A two-judge Bench of Justice Indira Banerjee and Justice JK Maheshwari has held that the detention order passed by the Executive Magistrate in exercise of its powers under Section 122 CrPC is valid upon breach of a bond executed by a person to maintain good behavior and peace.

Counsel Mr. A. Lakshminarayanan appeared for the Appellant while Counsel Dr. Joseph Aristotle S. appeared for the Respondents before the Court.

An appeal was preferred before the Apex Court assailing the judgment of the Madras High Court which had confirmed the order passed by Respondent No. 1.

In this case, Respondent No. 1 and the High Court had found the Appellant guilty for breach of the conditions of bond and punished him under Section 122(1)(b) CrPC. The impugned orders indicated that the Appellant was also indulged in criminal activities. After providing him a reasonable opportunity, Respondent No. 1 passed an order under Section 117 read with Section 110(e) CrPC.

In compliance, the Appellant executed a bond to maintain good behavior and peace for a period of one year and also undertook to pay Rs. 50,000/­ as a penalty to the Government in case of breach or else face the proceedings under Section 122(1)(b) CrPC. Thereafter, it was found that the Appellant had committed a murder.

Respondent No. 1 found him guilty for breach of bond, which led to his arrest and sent him to custody. This order was subsequently, affirmed by the High Court.

Aggrieved, the Appellant challenged both the orders before the Supreme Court.

The Apex Court noted that from 2012 to January 2021, the Appellant was involved in eight criminal cases including simple and grievous hurt, theft, and also under the Arms Act.

The Court further noted that Respondent No. 1 had recorded that the Appellant might cause a breach of peace in the locality and was directed to furnish a bond to the sum of Rs. 50,000 without a surety for a period of one year under Section 117 CrPC failing which he may serve the imprisonment under Section 122(1)(a) Cr. P.C. or in case of breach of conditions, the recourse of Section 122(1)(b) Cr.P.C. may be taken.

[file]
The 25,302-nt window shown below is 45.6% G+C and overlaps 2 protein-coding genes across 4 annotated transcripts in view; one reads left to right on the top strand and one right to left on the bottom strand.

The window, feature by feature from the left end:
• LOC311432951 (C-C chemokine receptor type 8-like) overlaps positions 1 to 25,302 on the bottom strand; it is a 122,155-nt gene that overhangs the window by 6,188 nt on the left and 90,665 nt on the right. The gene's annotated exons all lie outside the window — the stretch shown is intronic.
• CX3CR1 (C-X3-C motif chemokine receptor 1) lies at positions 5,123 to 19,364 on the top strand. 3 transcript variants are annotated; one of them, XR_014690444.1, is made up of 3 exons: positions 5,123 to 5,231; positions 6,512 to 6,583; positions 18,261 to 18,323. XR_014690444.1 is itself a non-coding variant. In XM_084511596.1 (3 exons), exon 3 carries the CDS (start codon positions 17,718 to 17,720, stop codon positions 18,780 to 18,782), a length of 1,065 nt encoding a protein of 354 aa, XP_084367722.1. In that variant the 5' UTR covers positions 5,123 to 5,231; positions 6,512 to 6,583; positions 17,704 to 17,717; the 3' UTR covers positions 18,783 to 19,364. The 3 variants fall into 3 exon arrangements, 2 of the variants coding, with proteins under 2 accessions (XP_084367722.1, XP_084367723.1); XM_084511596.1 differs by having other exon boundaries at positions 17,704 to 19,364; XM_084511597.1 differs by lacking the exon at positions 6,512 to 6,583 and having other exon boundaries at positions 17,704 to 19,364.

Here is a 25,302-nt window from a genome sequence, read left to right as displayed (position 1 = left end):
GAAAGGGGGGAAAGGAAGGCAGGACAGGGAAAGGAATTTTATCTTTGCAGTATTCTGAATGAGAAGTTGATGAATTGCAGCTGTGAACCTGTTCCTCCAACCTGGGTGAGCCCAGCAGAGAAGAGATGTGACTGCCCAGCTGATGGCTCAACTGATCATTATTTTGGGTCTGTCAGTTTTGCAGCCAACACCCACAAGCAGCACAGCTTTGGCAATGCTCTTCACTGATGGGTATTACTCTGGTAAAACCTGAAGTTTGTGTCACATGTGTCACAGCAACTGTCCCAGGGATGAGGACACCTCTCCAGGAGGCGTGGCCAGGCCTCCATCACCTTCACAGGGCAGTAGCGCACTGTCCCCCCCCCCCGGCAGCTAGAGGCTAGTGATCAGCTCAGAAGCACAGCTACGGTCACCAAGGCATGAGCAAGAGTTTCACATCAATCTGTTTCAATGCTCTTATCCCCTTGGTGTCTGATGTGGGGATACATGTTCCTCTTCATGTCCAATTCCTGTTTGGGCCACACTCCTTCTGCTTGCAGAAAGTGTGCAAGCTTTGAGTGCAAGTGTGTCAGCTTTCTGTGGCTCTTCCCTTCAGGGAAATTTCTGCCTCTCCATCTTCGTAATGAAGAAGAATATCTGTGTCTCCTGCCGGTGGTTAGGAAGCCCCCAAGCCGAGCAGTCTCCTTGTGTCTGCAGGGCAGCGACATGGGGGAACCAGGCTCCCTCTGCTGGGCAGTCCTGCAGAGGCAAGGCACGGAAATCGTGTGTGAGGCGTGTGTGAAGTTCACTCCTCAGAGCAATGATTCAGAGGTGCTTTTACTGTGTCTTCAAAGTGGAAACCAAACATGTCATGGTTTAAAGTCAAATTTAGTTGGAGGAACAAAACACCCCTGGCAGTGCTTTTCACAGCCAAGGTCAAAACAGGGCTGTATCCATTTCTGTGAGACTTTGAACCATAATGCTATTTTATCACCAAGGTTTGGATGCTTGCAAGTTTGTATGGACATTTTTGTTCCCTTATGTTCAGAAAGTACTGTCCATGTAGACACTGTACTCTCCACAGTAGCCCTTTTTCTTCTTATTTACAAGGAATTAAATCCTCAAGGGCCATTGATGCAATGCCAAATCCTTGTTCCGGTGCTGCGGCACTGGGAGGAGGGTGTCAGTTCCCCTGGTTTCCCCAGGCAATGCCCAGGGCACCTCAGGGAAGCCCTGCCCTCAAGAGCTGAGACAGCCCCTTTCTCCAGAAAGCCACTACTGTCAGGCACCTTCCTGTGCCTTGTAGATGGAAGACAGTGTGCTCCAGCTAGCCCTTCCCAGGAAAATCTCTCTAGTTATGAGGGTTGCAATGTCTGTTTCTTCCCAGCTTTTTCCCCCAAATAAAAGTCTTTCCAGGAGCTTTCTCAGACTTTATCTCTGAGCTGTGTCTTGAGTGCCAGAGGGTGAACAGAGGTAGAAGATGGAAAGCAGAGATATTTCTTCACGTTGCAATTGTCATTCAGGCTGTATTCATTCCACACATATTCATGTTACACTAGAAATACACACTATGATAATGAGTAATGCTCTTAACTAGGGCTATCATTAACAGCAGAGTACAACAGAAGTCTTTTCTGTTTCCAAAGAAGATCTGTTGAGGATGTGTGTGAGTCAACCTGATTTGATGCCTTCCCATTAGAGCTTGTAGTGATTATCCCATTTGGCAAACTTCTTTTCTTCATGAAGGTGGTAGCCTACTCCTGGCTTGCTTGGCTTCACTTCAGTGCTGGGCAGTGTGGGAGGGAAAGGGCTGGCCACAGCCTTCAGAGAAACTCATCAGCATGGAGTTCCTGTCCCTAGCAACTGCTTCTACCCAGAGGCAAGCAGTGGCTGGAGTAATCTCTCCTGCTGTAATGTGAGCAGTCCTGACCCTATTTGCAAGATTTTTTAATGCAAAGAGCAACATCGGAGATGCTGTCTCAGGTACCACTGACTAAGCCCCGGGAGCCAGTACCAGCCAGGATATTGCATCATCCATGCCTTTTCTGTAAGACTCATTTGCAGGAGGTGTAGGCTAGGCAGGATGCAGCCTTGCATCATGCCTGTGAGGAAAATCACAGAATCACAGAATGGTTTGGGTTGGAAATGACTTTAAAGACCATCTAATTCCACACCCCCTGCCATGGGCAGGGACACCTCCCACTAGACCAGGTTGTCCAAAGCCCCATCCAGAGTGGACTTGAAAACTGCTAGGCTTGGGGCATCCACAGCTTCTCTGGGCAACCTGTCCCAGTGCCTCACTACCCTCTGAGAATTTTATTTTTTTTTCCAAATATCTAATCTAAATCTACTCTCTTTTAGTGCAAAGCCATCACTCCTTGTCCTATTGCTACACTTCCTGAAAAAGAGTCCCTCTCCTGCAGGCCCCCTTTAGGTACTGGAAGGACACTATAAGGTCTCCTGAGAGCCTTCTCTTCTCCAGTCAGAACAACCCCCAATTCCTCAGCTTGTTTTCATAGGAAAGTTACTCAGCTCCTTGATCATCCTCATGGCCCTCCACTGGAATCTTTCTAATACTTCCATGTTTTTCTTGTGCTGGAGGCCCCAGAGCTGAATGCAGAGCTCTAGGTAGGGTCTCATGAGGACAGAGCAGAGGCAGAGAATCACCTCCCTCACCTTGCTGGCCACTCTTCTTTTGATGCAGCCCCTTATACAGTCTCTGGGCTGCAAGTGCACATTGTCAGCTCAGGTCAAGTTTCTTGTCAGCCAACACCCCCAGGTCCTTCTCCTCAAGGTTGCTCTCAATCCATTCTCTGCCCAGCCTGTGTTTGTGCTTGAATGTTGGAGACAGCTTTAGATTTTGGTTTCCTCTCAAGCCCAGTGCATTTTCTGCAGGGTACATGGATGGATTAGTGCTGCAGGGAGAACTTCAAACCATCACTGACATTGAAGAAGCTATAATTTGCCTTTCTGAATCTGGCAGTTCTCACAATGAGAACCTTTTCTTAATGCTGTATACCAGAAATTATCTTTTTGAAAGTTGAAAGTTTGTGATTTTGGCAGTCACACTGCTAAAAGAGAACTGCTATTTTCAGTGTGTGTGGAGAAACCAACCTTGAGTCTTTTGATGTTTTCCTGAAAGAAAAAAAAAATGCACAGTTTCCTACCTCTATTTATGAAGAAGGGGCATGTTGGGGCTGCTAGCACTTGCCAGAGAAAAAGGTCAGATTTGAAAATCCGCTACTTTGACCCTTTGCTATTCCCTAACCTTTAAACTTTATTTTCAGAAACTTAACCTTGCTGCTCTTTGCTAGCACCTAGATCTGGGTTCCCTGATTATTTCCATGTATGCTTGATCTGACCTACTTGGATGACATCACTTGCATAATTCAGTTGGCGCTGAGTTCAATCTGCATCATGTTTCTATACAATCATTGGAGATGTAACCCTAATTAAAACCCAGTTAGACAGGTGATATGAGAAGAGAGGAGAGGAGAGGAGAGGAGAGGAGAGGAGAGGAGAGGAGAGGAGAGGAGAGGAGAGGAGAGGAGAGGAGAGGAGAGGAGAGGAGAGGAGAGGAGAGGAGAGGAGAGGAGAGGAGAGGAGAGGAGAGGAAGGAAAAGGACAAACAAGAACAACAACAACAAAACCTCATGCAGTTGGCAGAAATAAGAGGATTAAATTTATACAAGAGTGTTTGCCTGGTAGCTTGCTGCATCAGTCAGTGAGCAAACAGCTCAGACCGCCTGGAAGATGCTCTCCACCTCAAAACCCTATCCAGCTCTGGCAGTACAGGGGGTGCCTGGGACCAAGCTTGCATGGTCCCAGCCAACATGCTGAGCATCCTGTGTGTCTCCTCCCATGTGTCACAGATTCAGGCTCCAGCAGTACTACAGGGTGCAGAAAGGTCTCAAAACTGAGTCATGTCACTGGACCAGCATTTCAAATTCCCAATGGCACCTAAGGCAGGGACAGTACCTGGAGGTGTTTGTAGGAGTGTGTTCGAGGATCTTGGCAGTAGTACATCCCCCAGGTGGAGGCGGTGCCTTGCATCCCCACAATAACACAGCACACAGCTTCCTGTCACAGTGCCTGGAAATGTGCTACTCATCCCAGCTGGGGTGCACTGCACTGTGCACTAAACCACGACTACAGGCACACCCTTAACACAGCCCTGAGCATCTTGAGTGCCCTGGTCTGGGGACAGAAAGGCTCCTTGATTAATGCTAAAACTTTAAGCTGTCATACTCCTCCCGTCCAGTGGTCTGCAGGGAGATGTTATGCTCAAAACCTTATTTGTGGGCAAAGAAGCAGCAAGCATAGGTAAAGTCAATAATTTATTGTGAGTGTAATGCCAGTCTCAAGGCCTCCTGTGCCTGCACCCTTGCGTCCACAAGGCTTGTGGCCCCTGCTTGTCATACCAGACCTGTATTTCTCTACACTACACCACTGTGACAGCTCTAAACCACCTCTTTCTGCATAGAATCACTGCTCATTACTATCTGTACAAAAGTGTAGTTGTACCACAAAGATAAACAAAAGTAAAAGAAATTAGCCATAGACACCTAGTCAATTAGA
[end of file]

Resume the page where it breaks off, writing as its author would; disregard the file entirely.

Also, the Bench opined that Chapter VIII of CrPC confers powers to the Executive Magistrate to take bond for maintaining security and for keeping peace and good behavior of the citizens.

The Court in this context held –

"As per Section 107 Cr.P.C, on receiving the information, that any person is likely to commit a breach of peace or disturb the public tranquility or to do any wrongful act, the Executive Magistrate may have power to show cause on violation of the terms of the bond so executed for maintaining peace."

Additionally, the Bench held, "As per Section 108 of Cr.P.C., similar power has been given for maintaining the security for good behaviour from persons disseminating seditious matters. Similarly, to take security for good behaviour from suspected persons and habitual offenders, powers under Sections 109 and 110 Cr.P.C. have been conferred upon the Executive Magistrate."

The Court also noted that the order was passed under Sections 111 and 117 CrPC for security and on violation recourse, under Section 122 CrPC is permissible.

"It is a trite law that by following the procedure established by law, the personal liberty of the citizens can be dealt with", the Court held.

The Bench held that the order passed by Respondent No. 1 was after following due procedure and affording an opportunity to the Appellant. The High Court had rightly affirmed the said order.

Accordingly, the Court held that the orders passed by the High Court and Respondent No. 1 did not call for interference and dismissed the appeal.

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